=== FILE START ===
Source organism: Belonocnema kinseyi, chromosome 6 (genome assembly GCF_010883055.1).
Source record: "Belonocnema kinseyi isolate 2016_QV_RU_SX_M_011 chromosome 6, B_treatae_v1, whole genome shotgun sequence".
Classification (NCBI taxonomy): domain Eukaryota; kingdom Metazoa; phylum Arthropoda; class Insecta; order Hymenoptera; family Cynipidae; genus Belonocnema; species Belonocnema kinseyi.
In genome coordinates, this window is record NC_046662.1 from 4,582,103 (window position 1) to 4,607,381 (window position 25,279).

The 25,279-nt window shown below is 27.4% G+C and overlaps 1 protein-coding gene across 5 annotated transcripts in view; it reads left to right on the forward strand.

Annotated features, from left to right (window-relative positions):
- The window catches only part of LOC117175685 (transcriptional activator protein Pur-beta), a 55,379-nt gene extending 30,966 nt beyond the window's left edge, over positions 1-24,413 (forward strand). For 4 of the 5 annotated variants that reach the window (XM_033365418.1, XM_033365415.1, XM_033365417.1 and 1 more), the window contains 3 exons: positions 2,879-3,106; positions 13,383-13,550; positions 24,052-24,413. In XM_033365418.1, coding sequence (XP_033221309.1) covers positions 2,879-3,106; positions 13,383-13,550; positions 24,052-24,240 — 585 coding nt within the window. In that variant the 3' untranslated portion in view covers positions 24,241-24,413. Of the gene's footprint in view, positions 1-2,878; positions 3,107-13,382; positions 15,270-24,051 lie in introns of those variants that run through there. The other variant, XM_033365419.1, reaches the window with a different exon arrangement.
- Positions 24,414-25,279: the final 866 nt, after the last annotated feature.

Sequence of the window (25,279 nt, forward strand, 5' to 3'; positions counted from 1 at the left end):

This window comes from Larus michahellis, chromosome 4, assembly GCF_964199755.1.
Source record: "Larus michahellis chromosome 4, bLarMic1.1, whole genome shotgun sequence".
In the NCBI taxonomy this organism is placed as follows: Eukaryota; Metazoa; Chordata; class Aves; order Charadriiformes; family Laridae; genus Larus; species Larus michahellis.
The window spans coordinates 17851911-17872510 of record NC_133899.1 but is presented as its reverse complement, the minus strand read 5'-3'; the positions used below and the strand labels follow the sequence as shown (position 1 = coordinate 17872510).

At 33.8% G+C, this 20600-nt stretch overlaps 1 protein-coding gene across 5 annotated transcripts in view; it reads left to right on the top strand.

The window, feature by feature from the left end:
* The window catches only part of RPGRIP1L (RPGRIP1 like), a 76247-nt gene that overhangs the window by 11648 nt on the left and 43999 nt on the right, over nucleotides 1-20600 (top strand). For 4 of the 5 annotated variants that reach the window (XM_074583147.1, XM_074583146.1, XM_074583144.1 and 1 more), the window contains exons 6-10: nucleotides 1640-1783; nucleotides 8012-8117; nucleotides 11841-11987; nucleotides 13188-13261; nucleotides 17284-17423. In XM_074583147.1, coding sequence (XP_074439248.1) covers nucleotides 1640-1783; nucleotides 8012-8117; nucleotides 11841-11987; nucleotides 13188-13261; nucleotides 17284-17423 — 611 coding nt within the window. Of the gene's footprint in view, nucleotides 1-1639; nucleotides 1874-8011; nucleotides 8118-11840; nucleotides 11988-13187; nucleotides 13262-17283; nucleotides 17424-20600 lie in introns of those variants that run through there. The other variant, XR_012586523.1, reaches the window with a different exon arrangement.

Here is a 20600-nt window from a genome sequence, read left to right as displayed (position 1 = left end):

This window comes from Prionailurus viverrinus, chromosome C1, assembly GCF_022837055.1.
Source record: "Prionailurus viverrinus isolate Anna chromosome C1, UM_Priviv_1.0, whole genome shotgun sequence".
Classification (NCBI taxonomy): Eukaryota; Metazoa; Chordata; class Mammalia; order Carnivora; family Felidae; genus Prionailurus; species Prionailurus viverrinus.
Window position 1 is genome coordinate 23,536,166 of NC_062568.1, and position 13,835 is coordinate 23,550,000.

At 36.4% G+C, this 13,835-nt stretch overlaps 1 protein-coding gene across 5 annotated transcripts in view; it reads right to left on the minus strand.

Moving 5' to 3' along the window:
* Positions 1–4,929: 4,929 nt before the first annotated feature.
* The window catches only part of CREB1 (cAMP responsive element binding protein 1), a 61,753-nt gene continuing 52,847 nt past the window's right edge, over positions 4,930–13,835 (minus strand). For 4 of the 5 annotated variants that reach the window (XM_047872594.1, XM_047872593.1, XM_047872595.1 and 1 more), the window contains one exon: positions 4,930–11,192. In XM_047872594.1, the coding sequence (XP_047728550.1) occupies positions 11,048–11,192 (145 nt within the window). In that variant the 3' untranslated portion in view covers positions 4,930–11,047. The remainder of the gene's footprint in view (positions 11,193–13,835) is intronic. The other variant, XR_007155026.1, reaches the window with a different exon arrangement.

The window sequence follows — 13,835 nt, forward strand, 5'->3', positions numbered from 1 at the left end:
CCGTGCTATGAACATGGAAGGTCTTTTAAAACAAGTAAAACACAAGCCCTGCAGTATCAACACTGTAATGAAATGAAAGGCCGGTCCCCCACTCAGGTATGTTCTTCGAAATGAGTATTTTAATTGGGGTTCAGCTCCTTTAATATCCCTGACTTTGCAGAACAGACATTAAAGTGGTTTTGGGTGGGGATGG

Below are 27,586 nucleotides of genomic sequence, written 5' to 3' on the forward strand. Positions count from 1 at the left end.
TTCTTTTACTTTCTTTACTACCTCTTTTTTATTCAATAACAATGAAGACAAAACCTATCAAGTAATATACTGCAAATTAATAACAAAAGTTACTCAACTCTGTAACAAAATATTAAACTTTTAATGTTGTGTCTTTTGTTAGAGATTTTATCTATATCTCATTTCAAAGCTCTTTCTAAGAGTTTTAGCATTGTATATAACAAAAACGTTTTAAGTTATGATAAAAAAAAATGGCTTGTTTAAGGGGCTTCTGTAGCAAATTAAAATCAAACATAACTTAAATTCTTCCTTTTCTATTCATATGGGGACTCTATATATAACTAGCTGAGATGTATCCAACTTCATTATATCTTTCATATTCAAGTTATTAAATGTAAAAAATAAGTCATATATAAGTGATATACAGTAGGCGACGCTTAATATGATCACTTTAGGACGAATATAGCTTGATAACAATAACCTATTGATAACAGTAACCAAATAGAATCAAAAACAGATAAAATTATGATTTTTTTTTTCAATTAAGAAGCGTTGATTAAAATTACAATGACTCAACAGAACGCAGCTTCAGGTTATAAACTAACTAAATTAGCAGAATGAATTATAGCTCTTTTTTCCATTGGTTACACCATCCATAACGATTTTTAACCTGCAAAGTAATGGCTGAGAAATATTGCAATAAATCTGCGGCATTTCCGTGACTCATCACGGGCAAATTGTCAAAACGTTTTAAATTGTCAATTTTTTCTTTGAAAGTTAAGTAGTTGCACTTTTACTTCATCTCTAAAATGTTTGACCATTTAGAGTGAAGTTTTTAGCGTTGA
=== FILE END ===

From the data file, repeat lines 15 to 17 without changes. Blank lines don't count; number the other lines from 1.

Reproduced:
The window, feature by feature from the left end:
* The window catches only part of RPGRIP1L (RPGRIP1 like), a 76247-nt gene that overhangs the window by 11648 nt on the left and 43999 nt on the right, over nucleotides 1-20600 (top strand). For 4 of the 5 annotated variants that reach the window (XM_074583147.1, XM_074583146.1, XM_074583144.1 and 1 more), the window contains exons 6-10: nucleotides 1640-1783; nucleotides 8012-8117; nucleotides 11841-11987; nucleotides 13188-13261; nucleotides 17284-17423. In XM_074583147.1, coding sequence (XP_074439248.1) covers nucleotides 1640-1783; nucleotides 8012-8117; nucleotides 11841-11987; nucleotides 13188-13261; nucleotides 17284-17423 — 611 coding nt within the window. Of the gene's footprint in view, nucleotides 1-1639; nucleotides 1874-8011; nucleotides 8118-11840; nucleotides 11988-13187; nucleotides 13262-17283; nucleotides 17424-20600 lie in introns of those variants that run through there. The other variant, XR_012586523.1, reaches the window with a different exon arrangement.

Here is a 20600-nt window from a genome sequence, read left to right as displayed (position 1 = left end):